Database for Animation Studies


Puppets in a Vignette: Edwin S. Porter's Animation Work

Teddy Bears (1907), made by Edwin S. Porter, who is regarded as the father of narrative cinema, includes one shot made by stop-motion technique. In this scene Teddy Bears perform acrobatics and it can be seen as an example of early cinema that induces a pure visual pleasure, in Tom Gunnin's word, "the cinema of attraction". What causes "attraction"? (1) halt or slackness of narrative flow, (2) "vignette masks" superimposed on a screen, in other words, "keyhole" effect, (3) aesthetic function of stop-motion animation intertwining and intergrating with these two elements: creatures=pupppets, in a "figurative space" enclosed by a vignette of grain pattern, create "figurative time" that is inconsistent to narrative flow, which was made reductively by a stop-motion technique generating movement by piling up frozen moments. This visual representation produced by these multi-formative structure"figurative" structure, in other words, expressive functionality of "tableau" that defines "the cinema of attraction", crystallizes "Porter's position of ambiguity in the history of cinema in a radical and clearly perceptible shape.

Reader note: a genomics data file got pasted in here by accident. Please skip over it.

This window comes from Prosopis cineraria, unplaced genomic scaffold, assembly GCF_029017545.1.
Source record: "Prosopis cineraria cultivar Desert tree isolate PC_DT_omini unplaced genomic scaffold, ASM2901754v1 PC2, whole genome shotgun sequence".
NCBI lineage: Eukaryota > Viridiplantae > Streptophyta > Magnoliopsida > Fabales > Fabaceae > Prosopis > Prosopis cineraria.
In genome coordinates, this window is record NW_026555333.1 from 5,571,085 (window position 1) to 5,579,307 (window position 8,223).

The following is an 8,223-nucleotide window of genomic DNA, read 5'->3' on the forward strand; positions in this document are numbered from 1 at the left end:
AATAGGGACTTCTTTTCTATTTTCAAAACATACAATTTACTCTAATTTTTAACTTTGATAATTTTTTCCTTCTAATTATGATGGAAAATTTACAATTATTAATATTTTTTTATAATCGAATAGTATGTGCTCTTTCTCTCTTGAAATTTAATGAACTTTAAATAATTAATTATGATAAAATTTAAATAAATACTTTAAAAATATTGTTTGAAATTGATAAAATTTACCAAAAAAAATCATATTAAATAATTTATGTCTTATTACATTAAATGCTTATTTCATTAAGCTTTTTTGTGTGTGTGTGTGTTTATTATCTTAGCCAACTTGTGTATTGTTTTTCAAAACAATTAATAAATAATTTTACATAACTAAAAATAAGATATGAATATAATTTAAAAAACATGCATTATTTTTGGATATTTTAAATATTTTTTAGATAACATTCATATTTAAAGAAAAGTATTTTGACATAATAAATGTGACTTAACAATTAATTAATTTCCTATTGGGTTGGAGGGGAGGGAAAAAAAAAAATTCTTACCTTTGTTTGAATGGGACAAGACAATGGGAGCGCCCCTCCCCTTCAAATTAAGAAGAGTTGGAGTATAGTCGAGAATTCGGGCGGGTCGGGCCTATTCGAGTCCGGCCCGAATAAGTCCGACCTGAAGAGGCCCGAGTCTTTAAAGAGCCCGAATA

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Puppets in a Vignette: Edwin S. Porter's Animation Work
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